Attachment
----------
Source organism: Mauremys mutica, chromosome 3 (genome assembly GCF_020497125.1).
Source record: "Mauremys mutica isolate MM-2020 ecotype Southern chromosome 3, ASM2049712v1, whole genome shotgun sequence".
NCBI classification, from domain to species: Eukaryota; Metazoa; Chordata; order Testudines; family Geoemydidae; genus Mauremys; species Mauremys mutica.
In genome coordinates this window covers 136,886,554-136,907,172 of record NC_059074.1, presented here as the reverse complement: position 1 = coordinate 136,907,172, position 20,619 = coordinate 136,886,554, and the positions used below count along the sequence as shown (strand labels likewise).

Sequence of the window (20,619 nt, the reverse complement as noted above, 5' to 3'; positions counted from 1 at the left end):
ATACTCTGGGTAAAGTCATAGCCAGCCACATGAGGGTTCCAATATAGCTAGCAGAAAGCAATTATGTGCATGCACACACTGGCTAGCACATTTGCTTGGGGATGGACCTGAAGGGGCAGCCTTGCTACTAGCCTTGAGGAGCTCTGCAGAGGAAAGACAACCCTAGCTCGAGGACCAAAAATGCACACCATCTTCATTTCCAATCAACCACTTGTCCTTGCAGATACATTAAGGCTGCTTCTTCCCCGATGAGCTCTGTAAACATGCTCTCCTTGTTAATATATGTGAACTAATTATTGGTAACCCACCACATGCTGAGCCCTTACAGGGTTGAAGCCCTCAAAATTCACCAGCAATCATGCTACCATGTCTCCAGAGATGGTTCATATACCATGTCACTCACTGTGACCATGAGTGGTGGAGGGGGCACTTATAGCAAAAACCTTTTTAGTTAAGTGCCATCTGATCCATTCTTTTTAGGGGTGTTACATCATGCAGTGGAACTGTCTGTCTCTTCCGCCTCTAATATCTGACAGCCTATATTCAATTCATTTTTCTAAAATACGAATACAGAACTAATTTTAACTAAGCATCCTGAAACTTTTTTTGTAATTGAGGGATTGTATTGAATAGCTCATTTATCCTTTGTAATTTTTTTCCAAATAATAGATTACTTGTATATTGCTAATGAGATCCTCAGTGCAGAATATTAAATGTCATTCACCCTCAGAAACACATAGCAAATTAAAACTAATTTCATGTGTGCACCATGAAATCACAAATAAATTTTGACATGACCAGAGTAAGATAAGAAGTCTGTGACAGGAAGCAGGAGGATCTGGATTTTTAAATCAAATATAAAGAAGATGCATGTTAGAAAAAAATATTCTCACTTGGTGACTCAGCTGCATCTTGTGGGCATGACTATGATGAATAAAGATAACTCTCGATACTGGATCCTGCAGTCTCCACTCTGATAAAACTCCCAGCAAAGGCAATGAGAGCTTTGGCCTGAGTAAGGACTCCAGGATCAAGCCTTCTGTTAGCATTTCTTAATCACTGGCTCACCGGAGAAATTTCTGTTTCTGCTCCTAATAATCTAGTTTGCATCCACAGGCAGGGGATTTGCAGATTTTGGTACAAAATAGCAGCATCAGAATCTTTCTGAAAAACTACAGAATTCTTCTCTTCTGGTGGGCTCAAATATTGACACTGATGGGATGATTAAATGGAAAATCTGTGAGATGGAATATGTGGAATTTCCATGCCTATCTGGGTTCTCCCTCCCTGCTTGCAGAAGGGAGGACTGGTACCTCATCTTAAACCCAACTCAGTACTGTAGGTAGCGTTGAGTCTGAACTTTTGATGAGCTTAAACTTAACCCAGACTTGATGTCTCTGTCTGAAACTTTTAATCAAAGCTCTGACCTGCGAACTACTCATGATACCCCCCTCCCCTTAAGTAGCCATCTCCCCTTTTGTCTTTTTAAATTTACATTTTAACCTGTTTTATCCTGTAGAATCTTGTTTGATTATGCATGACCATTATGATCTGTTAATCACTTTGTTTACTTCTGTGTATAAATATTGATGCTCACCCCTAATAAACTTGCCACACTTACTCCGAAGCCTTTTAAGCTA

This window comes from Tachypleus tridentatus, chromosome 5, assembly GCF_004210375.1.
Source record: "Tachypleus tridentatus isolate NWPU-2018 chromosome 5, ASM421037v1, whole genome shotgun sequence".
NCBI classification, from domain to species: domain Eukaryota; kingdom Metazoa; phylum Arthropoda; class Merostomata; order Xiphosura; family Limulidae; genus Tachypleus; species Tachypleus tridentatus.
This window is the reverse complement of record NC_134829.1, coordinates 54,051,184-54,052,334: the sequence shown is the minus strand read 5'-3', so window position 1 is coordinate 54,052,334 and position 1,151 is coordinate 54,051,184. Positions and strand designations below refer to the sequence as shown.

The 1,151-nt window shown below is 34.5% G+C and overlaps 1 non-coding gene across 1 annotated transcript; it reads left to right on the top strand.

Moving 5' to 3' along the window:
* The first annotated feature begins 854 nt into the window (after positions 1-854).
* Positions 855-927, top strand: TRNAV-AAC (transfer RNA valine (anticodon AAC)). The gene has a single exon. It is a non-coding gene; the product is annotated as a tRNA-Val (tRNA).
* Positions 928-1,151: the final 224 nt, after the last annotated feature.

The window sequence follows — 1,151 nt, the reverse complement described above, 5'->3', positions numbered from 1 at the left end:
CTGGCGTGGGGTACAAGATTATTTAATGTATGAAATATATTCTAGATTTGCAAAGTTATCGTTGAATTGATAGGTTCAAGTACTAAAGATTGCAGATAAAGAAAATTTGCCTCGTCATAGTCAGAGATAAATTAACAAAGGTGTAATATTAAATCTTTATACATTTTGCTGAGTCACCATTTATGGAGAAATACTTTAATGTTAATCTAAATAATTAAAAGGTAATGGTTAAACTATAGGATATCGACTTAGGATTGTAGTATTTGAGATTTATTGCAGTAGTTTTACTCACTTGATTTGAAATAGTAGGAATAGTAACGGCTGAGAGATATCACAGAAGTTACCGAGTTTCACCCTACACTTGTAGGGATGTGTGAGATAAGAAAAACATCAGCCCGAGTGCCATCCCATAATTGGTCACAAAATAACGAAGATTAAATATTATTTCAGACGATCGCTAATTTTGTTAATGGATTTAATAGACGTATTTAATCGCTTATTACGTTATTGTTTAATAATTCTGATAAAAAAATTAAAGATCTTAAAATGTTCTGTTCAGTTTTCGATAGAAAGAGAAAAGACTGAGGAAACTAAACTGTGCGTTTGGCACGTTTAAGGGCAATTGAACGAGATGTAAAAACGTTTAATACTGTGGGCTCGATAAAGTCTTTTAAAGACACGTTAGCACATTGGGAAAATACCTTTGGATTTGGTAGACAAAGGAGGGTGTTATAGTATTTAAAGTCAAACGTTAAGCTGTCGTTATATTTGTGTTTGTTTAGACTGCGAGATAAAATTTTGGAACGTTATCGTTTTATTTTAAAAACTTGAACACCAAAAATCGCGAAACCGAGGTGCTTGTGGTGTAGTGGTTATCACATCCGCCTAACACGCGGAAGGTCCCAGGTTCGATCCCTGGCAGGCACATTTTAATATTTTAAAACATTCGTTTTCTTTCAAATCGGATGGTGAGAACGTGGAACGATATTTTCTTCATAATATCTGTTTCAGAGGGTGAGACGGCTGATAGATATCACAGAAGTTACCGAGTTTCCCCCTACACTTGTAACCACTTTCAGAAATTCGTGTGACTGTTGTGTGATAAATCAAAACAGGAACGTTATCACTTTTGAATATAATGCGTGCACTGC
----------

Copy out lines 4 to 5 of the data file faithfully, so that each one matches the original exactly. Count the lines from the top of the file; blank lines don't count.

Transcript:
In genome coordinates this window covers 136,886,554-136,907,172 of record NC_059074.1, presented here as the reverse complement: position 1 = coordinate 136,907,172, position 20,619 = coordinate 136,886,554, and the positions used below count along the sequence as shown (strand labels likewise).

Sequence of the window (20,619 nt, the reverse complement as noted above, 5' to 3'; positions counted from 1 at the left end):